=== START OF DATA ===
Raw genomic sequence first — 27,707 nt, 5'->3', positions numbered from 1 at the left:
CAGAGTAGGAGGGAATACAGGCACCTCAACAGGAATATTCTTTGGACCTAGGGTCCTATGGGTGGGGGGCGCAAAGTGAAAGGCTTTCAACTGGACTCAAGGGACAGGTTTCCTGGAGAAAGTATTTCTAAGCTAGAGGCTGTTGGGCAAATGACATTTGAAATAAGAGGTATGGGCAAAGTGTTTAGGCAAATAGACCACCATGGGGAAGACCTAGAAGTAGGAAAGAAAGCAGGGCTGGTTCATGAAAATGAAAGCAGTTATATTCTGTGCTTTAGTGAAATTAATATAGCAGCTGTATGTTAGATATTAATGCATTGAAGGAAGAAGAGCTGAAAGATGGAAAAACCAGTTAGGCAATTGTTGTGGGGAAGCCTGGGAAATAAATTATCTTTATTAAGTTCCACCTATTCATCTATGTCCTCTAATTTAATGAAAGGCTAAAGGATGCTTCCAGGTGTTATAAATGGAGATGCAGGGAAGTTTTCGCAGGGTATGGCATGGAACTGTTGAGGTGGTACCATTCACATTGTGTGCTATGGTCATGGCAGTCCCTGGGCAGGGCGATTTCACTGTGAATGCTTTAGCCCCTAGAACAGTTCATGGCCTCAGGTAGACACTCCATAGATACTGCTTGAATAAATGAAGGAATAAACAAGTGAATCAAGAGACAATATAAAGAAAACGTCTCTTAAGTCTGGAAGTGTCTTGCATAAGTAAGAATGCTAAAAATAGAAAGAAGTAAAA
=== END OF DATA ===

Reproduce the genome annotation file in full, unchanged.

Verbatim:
Raw genomic sequence first — 27,707 nt, 5'->3', positions numbered from 1 at the left:
CAGAGTAGGAGGGAATACAGGCACCTCAACAGGAATATTCTTTGGACCTAGGGTCCTATGGGTGGGGGGCGCAAAGTGAAAGGCTTTCAACTGGACTCAAGGGACAGGTTTCCTGGAGAAAGTATTTCTAAGCTAGAGGCTGTTGGGCAAATGACATTTGAAATAAGAGGTATGGGCAAAGTGTTTAGGCAAATAGACCACCATGGGGAAGACCTAGAAGTAGGAAAGAAAGCAGGGCTGGTTCATGAAAATGAAAGCAGTTATATTCTGTGCTTTAGTGAAATTAATATAGCAGCTGTATGTTAGATATTAATGCATTGAAGGAAGAAGAGCTGAAAGATGGAAAAACCAGTTAGGCAATTGTTGTGGGGAAGCCTGGGAAATAAATTATCTTTATTAAGTTCCACCTATTCATCTATGTCCTCTAATTTAATGAAAGGCTAAAGGATGCTTCCAGGTGTTATAAATGGAGATGCAGGGAAGTTTTCGCAGGGTATGGCATGGAACTGTTGAGGTGGTACCATTCACATTGTGTGCTATGGTCATGGCAGTCCCTGGGCAGGGCGATTTCACTGTGAATGCTTTAGCCCCTAGAACAGTTCATGGCCTCAGGTAGACACTCCATAGATACTGCTTGAATAAATGAAGGAATAAACAAGTGAATCAAGAGACAATATAAAGAAAACGTCTCTTAAGTCTGGAAGTGTCTTGCATAAGTAAGAATGCTAAAAATAGAAAGAAGTAAAA